Addressing the risks
The International Livestock Research Institute has started to address these risks in various ways.
The Index Based Livestock Insurance programme protects livestock keepers in drought-prone arid and semi-arid lands in Kenya and Ethiopia from climate-related losses. Unlike traditional insurance programmes, which pay out on the loss of the animal, it is tied to climatic conditions – such as the amount of rainfall and distribution of pasture availability – over a season. By tying the payouts to objective criteria, the programme avoids the moral hazards of traditional insurance programmes while giving herders the resources to help their animals survive periods of sustained crisis.
Rangeland ecology in East and West Africa rationalises land use and protect livelihoods. Community land management programmes help resolve conflicts between land users.
Recent modelling of heat stress impacts is one of our efforts to understand the impacts of climate change.
Farmers we’re working with are also making the necessary local adaptations.
In Ethiopia’s arid pastoral Afar region, pastoralists are experiencing increased flooding and drought and an overall shift in seasonal weather patterns. In response, they are shifting from large to small ruminants, and changing their grazing and feed management systems.
In Kenya’s central rift valley, farmers who practise mixed crop and dairy farming have begun to experiment with different feed production and preservation strategies to overcome feed shortages in the prolonged dry seasons.
But this is a fraction of what is needed. More must be done to work with governments and help livestock keepers across the continent meet the challenge of adaptation.
Building climate-resilient livestock systems to cope with these challenges requires concerted, coordinated action from investors and policymakers at the national and global levels. This will need to be informed by a solid research base that scientists have only started to assemble with the minimal funds allocated so far.
Unfortunately, because of donor priorities, most research attention to date has focused on mitigating the contributions of livestock production to climate change rather than adapting to its consequences – even though the priority in African countries is adaptation. Where there has been adaptation research, it has focused primarily on climate-induced impacts on cropping systems rather than on livestock.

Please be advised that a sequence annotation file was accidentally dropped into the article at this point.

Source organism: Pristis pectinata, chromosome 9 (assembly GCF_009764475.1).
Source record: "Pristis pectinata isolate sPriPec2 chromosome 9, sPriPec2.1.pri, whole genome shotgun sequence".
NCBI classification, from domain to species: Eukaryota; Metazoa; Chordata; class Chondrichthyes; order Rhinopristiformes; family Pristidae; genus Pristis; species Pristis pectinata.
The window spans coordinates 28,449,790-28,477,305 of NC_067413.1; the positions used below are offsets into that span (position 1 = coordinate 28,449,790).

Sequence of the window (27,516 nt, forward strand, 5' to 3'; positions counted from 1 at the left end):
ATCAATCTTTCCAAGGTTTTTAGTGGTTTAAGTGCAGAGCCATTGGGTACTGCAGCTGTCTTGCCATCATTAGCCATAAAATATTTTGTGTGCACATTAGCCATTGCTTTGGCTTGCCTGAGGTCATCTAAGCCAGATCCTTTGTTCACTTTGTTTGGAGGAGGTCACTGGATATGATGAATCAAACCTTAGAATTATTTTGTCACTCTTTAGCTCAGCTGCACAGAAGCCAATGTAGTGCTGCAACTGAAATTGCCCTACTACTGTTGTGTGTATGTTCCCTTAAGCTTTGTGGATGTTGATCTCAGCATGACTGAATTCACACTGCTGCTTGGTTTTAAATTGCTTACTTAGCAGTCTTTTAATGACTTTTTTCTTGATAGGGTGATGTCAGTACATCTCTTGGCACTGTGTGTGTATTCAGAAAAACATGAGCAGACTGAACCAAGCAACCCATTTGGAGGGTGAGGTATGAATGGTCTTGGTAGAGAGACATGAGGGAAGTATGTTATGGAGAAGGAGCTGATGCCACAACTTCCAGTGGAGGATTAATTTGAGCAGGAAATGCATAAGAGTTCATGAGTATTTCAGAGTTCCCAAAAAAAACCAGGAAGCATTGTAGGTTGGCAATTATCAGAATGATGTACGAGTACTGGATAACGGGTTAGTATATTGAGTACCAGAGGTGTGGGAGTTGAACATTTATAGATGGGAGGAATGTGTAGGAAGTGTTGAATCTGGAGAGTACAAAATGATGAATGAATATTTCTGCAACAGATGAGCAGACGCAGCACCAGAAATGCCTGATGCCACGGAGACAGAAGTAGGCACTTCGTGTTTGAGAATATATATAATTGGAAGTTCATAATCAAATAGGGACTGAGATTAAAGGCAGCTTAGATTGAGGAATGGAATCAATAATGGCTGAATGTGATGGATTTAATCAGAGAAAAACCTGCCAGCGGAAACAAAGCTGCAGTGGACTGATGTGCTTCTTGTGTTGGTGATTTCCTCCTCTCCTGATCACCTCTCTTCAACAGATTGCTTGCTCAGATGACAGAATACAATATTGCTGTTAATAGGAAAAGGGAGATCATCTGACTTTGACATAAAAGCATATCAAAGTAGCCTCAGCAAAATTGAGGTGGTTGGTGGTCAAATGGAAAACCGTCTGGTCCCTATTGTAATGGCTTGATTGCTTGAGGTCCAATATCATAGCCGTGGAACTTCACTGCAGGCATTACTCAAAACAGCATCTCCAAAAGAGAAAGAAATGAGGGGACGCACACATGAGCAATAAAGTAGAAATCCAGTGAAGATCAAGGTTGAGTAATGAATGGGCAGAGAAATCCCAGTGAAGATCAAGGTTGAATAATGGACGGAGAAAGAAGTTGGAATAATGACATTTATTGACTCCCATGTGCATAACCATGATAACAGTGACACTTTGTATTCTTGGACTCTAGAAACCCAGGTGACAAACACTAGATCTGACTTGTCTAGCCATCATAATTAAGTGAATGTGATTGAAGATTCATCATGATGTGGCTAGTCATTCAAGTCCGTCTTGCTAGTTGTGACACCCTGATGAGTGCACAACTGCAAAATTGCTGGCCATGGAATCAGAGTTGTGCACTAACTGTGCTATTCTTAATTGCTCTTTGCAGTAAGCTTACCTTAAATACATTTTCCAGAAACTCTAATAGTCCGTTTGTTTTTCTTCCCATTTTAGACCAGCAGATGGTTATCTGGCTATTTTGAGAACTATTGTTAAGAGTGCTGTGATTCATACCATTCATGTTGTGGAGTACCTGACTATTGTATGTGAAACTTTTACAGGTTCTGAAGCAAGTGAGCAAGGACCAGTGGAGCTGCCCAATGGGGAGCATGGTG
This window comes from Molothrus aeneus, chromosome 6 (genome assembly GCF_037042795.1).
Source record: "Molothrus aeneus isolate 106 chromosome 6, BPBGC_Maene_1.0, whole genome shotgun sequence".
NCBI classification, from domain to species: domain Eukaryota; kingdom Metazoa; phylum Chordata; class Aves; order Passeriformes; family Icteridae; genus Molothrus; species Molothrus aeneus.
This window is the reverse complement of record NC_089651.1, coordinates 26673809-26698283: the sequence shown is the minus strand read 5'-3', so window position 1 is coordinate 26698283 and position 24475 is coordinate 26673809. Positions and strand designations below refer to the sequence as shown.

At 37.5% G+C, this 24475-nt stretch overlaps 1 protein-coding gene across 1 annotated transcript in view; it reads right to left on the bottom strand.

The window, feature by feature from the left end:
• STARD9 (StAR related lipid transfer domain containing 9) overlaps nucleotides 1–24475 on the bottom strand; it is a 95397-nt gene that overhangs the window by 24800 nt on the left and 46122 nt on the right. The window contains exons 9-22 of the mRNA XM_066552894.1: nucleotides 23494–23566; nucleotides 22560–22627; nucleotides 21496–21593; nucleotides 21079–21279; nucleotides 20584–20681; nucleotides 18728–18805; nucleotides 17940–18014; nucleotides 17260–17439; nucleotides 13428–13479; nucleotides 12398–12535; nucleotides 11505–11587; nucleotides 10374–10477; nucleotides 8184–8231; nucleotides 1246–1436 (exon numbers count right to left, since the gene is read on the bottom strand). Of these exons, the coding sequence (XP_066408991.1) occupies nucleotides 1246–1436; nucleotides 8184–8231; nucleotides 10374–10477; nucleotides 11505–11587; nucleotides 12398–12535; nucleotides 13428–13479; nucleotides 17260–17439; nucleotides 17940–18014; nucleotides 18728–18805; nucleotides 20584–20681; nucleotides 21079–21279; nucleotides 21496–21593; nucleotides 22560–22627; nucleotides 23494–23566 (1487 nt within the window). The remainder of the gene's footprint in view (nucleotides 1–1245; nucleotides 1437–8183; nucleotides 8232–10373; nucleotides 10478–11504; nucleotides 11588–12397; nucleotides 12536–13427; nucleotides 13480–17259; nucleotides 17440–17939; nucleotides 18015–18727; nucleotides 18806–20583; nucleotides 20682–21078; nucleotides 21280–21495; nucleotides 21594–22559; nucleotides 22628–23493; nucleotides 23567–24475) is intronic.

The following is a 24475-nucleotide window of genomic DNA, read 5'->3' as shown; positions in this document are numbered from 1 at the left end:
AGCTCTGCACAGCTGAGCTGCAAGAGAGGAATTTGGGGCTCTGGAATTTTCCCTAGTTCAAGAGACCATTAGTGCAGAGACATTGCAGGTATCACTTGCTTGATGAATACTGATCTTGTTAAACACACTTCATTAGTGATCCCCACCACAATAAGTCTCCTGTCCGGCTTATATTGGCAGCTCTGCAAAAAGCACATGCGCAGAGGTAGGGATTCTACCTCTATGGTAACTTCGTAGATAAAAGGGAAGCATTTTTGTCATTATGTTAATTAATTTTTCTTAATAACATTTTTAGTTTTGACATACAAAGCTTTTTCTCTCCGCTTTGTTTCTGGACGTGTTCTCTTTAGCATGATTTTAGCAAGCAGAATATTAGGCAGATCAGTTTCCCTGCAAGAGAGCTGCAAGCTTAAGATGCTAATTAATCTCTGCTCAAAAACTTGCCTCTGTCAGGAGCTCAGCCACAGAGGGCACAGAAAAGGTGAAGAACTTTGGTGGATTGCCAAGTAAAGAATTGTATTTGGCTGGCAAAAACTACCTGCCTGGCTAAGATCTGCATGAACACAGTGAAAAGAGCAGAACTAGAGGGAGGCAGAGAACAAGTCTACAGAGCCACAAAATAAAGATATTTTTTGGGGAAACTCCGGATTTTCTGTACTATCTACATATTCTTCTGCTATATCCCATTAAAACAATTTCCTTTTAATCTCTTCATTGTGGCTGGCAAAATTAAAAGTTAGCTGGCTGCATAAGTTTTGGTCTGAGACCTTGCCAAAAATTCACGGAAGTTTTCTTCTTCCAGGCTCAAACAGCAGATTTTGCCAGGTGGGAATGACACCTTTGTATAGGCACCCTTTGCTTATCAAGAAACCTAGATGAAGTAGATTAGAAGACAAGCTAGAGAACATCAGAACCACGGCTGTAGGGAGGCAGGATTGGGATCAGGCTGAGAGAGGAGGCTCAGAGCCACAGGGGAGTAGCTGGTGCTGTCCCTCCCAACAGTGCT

Researchers need to develop a toolbox of effective adaptation practices, technologies and policies that are robust across different scales, priorities and climate futures. They must also work with funders and governments to prioritise investments in the livestock sector. It’s not just technical inputs that are needed, but institutional change in the way that livestock are viewed by funders and governments. This will require a considerable evidence base.
Unfortunately, we are very far from these goals and not nearly enough resources are being devoted to achieving them. Consider that between 2012 and 2017, US$185.8 billion was dedicated to climate-related development projects worldwide, with only 0.57% (about US$1 billion) devoted to the livestock sector.
The cost of livestock mitigation and adaptation actions for the next five years is estimated in the billions of dollars, much of that to be supported by partners in the form of finance, technology development and transfer and capacity building.
COP26 provides a rare opportunity to address some of those funding gaps. To protect Africa’s livestock and the millions who rely on it, the time for action is now.